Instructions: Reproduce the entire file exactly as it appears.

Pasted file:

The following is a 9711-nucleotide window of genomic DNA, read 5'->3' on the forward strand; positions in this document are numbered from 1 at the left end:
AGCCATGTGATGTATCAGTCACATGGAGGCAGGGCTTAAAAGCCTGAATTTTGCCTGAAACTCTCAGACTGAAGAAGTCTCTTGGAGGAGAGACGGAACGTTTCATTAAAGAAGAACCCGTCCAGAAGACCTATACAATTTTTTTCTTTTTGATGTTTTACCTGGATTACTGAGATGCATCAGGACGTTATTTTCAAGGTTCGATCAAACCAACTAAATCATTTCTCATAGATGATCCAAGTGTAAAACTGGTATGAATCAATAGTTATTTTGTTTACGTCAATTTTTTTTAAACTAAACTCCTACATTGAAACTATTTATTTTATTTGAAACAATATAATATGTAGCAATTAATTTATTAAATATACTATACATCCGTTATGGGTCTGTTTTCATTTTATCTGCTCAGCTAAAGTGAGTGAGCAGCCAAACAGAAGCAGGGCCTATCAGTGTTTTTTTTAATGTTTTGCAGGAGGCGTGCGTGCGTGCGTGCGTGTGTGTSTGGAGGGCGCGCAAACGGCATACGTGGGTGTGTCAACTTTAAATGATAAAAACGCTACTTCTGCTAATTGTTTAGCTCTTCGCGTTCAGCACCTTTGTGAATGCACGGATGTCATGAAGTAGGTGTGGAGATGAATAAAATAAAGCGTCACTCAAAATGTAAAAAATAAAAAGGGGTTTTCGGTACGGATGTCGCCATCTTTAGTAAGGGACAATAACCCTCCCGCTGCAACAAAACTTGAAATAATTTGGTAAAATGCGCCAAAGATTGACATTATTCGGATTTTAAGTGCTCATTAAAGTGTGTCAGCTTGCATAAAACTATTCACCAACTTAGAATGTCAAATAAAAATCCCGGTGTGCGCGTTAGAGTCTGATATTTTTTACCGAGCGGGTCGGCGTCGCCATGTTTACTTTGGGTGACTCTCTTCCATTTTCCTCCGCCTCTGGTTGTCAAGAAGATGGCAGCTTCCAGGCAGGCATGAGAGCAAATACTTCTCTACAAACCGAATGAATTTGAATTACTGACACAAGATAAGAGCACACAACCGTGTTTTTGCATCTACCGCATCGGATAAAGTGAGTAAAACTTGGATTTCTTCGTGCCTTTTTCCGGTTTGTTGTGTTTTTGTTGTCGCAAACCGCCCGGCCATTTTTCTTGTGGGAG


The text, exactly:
The following is a 9711-nucleotide window of genomic DNA, read 5'->3' on the forward strand; positions in this document are numbered from 1 at the left end:
AGCCATGTGATGTATCAGTCACATGGAGGCAGGGCTTAAAAGCCTGAATTTTGCCTGAAACTCTCAGACTGAAGAAGTCTCTTGGAGGAGAGACGGAACGTTTCATTAAAGAAGAACCCGTCCAGAAGACCTATACAATTTTTTTCTTTTTGATGTTTTACCTGGATTACTGAGATGCATCAGGACGTTATTTTCAAGGTTCGATCAAACCAACTAAATCATTTCTCATAGATGATCCAAGTGTAAAACTGGTATGAATCAATAGTTATTTTGTTTACGTCAATTTTTTTTAAACTAAACTCCTACATTGAAACTATTTATTTTATTTGAAACAATATAATATGTAGCAATTAATTTATTAAATATACTATACATCCGTTATGGGTCTGTTTTCATTTTATCTGCTCAGCTAAAGTGAGTGAGCAGCCAAACAGAAGCAGGGCCTATCAGTGTTTTTTTTAATGTTTTGCAGGAGGCGTGCGTGCGTGCGTGCGTGTGTGTSTGGAGGGCGCGCAAACGGCATACGTGGGTGTGTCAACTTTAAATGATAAAAACGCTACTTCTGCTAATTGTTTAGCTCTTCGCGTTCAGCACCTTTGTGAATGCACGGATGTCATGAAGTAGGTGTGGAGATGAATAAAATAAAGCGTCACTCAAAATGTAAAAAATAAAAAGGGGTTTTCGGTACGGATGTCGCCATCTTTAGTAAGGGACAATAACCCTCCCGCTGCAACAAAACTTGAAATAATTTGGTAAAATGCGCCAAAGATTGACATTATTCGGATTTTAAGTGCTCATTAAAGTGTGTCAGCTTGCATAAAACTATTCACCAACTTAGAATGTCAAATAAAAATCCCGGTGTGCGCGTTAGAGTCTGATATTTTTTACCGAGCGGGTCGGCGTCGCCATGTTTACTTTGGGTGACTCTCTTCCATTTTCCTCCGCCTCTGGTTGTCAAGAAGATGGCAGCTTCCAGGCAGGCATGAGAGCAAATACTTCTCTACAAACCGAATGAATTTGAATTACTGACACAAGATAAGAGCACACAACCGTGTTTTTGCATCTACCGCATCGGATAAAGTGAGTAAAACTTGGATTTCTTCGTGCCTTTTTCCGGTTTGTTGTGTTTTTGTTGTCGCAAACCGCCCGGCCATTTTTCTTGTGGGAG